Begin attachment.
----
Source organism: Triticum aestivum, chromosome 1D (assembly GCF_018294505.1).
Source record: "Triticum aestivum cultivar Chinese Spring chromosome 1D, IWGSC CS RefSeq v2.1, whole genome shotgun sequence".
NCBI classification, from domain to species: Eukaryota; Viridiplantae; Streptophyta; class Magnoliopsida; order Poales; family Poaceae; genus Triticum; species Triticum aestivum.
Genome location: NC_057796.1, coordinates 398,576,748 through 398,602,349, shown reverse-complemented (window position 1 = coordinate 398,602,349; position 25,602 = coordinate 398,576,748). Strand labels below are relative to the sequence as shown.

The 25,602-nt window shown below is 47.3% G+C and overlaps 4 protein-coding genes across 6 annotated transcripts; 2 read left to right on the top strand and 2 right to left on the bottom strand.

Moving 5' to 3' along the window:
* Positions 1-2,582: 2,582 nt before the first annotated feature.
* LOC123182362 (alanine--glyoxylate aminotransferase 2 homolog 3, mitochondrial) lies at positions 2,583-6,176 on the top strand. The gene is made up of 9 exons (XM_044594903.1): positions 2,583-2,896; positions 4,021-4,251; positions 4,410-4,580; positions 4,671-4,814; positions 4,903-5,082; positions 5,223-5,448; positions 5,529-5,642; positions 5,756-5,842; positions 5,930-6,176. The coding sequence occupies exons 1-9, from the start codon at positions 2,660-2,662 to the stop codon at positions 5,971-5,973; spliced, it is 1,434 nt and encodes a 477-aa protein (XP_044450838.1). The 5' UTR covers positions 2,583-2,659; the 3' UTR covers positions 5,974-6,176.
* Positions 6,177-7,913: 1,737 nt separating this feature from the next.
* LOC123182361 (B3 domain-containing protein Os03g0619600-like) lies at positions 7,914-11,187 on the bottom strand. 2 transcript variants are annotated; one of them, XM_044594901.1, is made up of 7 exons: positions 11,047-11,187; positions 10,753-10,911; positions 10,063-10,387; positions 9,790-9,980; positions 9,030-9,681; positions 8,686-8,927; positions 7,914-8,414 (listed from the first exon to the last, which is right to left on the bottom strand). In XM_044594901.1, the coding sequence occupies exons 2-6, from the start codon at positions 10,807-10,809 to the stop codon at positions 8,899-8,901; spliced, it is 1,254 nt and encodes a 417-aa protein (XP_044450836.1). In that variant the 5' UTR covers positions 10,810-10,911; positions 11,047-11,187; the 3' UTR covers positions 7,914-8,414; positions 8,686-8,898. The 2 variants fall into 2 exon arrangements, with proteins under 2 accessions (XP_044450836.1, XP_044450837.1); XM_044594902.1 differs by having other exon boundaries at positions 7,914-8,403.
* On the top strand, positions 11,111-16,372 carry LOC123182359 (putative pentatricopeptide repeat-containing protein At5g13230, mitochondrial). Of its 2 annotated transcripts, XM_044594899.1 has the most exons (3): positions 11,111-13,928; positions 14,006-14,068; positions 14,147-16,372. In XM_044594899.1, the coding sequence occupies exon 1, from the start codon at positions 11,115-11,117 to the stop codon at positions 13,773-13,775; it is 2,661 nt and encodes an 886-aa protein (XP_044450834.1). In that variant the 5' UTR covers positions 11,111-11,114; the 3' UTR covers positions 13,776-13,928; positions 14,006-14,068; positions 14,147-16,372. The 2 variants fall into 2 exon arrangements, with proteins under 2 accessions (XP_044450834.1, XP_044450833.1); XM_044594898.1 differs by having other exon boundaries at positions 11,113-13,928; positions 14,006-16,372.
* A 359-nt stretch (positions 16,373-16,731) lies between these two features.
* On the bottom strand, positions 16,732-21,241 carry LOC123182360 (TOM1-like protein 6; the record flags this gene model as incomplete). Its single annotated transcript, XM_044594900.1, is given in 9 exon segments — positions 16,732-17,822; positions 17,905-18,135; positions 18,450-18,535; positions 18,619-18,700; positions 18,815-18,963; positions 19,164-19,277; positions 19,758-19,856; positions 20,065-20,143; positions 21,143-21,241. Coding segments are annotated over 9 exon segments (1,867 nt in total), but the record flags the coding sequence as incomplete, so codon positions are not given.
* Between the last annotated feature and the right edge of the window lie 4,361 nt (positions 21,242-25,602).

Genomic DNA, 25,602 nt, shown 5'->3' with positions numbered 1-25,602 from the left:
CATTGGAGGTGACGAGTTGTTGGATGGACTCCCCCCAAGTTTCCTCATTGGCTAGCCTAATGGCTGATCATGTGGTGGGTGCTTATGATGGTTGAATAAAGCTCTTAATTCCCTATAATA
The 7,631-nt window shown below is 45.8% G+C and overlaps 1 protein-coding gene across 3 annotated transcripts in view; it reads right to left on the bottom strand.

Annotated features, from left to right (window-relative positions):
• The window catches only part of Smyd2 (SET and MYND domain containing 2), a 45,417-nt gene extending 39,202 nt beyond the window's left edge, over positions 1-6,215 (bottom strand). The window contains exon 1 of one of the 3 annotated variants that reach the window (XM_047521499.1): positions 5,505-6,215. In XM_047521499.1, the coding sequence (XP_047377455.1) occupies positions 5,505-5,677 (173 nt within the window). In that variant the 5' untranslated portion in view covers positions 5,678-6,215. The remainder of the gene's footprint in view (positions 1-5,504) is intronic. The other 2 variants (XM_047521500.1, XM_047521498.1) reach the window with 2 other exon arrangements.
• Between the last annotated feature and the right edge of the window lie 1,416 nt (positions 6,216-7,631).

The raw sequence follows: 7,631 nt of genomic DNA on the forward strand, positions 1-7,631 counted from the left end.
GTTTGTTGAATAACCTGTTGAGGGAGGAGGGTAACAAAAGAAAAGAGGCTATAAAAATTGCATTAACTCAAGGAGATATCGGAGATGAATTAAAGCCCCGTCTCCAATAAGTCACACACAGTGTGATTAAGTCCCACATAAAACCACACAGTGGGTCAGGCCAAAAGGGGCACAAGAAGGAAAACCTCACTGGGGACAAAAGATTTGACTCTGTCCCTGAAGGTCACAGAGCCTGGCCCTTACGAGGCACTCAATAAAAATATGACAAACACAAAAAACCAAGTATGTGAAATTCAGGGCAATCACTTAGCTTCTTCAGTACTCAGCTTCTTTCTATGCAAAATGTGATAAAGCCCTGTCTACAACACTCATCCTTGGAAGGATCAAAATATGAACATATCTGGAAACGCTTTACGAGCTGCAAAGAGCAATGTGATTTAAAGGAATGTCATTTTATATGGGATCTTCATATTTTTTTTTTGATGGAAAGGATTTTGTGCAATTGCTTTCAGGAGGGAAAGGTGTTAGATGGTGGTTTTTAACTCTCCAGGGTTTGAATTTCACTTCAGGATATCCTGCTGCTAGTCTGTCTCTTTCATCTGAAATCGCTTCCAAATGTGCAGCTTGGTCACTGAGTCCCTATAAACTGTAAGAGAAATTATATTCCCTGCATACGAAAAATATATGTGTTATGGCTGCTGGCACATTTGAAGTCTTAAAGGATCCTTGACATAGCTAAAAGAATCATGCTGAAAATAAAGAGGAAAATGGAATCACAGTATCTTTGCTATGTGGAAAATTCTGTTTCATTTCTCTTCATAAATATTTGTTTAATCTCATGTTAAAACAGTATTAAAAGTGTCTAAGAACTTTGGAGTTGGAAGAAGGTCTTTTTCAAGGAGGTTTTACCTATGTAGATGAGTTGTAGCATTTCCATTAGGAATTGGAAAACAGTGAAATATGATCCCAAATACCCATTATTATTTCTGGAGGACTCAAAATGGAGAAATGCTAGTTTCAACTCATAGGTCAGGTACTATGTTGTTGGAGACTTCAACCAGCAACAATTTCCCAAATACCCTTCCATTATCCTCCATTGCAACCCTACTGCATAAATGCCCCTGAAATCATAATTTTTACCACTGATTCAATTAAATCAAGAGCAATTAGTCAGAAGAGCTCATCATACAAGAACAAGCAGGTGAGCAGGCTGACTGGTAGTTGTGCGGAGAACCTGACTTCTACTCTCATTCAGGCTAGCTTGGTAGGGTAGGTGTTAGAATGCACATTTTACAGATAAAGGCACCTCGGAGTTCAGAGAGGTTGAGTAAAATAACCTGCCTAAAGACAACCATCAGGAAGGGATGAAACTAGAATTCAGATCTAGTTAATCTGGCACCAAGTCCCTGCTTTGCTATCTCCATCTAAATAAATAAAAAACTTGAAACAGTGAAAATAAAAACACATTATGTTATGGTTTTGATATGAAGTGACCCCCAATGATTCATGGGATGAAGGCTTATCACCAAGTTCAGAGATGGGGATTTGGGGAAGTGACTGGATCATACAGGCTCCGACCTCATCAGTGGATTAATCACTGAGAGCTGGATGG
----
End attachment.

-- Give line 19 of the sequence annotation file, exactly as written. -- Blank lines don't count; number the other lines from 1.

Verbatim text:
• The window catches only part of Smyd2 (SET and MYND domain containing 2), a 45,417-nt gene extending 39,202 nt beyond the window's left edge, over positions 1-6,215 (bottom strand). The window contains exon 1 of one of the 3 annotated variants that reach the window (XM_047521499.1): positions 5,505-6,215. In XM_047521499.1, the coding sequence (XP_047377455.1) occupies positions 5,505-5,677 (173 nt within the window). In that variant the 5' untranslated portion in view covers positions 5,678-6,215. The remainder of the gene's footprint in view (positions 1-5,504) is intronic. The other 2 variants (XM_047521500.1, XM_047521498.1) reach the window with 2 other exon arrangements.